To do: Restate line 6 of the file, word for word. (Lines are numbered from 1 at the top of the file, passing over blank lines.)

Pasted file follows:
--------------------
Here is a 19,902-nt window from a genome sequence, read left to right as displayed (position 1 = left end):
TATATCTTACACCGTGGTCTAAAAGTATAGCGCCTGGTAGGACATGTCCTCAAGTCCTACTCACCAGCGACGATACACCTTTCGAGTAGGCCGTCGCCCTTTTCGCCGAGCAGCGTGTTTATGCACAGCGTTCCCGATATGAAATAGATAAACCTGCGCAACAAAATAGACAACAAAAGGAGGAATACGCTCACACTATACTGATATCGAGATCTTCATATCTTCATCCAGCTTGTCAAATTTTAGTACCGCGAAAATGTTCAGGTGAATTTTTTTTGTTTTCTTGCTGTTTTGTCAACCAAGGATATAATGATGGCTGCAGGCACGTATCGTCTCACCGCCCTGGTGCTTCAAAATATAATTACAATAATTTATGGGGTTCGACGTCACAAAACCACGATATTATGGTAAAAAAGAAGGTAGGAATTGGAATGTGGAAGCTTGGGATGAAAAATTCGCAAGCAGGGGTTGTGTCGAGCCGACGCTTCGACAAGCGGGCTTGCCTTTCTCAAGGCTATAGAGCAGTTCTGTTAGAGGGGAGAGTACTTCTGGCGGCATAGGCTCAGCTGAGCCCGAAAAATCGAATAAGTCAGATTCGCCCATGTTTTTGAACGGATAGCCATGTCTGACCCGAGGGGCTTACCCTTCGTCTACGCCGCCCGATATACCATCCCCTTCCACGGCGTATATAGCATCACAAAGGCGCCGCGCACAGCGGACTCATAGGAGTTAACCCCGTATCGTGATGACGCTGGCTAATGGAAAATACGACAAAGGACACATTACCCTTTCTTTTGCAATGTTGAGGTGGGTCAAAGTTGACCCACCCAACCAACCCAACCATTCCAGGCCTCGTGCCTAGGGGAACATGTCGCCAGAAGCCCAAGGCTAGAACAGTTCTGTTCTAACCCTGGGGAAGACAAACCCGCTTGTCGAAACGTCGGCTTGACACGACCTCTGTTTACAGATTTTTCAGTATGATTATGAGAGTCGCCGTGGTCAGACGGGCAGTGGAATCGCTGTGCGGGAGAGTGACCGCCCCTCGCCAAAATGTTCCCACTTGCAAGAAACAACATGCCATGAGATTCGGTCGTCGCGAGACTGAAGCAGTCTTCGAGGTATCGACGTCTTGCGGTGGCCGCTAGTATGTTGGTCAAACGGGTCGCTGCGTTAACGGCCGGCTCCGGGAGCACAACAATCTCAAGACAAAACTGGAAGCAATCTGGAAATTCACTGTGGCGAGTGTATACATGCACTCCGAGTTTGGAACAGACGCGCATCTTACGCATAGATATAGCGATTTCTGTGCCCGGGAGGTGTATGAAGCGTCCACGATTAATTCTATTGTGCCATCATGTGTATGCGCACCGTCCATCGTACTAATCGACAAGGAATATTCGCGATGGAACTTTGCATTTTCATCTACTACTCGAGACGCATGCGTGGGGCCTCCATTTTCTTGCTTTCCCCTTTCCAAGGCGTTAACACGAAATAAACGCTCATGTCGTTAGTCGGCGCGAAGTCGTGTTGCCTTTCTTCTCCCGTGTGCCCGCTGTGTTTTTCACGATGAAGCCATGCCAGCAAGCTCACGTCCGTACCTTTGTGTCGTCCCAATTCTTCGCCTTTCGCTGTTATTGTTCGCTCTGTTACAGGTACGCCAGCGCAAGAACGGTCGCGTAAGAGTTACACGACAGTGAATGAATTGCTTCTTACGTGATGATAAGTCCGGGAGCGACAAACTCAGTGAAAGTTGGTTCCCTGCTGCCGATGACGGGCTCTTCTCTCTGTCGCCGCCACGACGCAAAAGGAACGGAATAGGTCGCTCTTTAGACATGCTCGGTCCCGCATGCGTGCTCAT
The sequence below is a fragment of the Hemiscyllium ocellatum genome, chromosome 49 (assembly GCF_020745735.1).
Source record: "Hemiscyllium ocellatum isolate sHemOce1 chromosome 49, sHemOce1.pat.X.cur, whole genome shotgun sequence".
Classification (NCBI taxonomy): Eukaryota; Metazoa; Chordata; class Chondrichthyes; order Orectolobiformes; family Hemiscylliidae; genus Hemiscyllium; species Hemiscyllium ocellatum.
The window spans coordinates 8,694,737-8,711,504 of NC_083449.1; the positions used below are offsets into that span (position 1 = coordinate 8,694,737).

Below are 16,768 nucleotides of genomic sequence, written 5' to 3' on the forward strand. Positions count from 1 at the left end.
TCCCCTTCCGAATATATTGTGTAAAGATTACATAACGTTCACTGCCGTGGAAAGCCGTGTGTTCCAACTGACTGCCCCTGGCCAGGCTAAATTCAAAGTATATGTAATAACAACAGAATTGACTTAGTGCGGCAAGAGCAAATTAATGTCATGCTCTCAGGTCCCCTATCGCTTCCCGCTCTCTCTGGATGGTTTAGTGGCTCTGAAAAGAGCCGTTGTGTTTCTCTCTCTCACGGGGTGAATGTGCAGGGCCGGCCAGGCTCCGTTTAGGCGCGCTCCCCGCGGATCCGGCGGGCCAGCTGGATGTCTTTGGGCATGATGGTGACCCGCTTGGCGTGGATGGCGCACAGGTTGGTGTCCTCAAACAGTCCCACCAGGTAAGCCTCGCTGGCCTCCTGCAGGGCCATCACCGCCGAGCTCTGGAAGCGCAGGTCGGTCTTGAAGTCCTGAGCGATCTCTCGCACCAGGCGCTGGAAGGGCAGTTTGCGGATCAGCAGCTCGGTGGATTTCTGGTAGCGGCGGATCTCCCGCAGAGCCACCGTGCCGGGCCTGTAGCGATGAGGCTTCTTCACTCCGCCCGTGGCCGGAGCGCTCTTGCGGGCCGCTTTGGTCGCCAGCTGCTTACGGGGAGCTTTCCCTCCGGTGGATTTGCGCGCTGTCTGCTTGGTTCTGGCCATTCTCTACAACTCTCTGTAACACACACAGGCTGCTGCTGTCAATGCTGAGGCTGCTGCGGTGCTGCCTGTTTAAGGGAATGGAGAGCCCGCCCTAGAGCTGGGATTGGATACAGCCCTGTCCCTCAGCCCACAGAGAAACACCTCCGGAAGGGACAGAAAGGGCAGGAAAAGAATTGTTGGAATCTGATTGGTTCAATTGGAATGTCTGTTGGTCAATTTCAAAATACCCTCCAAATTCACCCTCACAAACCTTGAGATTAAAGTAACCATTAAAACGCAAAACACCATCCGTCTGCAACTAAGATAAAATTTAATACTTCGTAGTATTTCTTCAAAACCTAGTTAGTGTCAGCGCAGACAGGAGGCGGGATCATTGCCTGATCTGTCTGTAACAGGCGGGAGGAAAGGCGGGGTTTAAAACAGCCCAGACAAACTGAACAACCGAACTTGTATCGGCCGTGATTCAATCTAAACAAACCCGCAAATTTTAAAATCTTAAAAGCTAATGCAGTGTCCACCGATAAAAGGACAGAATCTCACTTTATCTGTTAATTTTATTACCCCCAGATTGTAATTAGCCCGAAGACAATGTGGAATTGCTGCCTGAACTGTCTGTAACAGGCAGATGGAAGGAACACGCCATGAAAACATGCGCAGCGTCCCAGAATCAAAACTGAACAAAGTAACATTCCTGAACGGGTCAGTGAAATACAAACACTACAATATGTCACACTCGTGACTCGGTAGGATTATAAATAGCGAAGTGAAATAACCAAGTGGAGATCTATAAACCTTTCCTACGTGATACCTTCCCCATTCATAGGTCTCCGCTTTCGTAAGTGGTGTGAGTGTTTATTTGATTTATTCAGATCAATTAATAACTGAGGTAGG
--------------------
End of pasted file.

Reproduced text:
The window spans coordinates 8,694,737-8,711,504 of NC_083449.1; the positions used below are offsets into that span (position 1 = coordinate 8,694,737).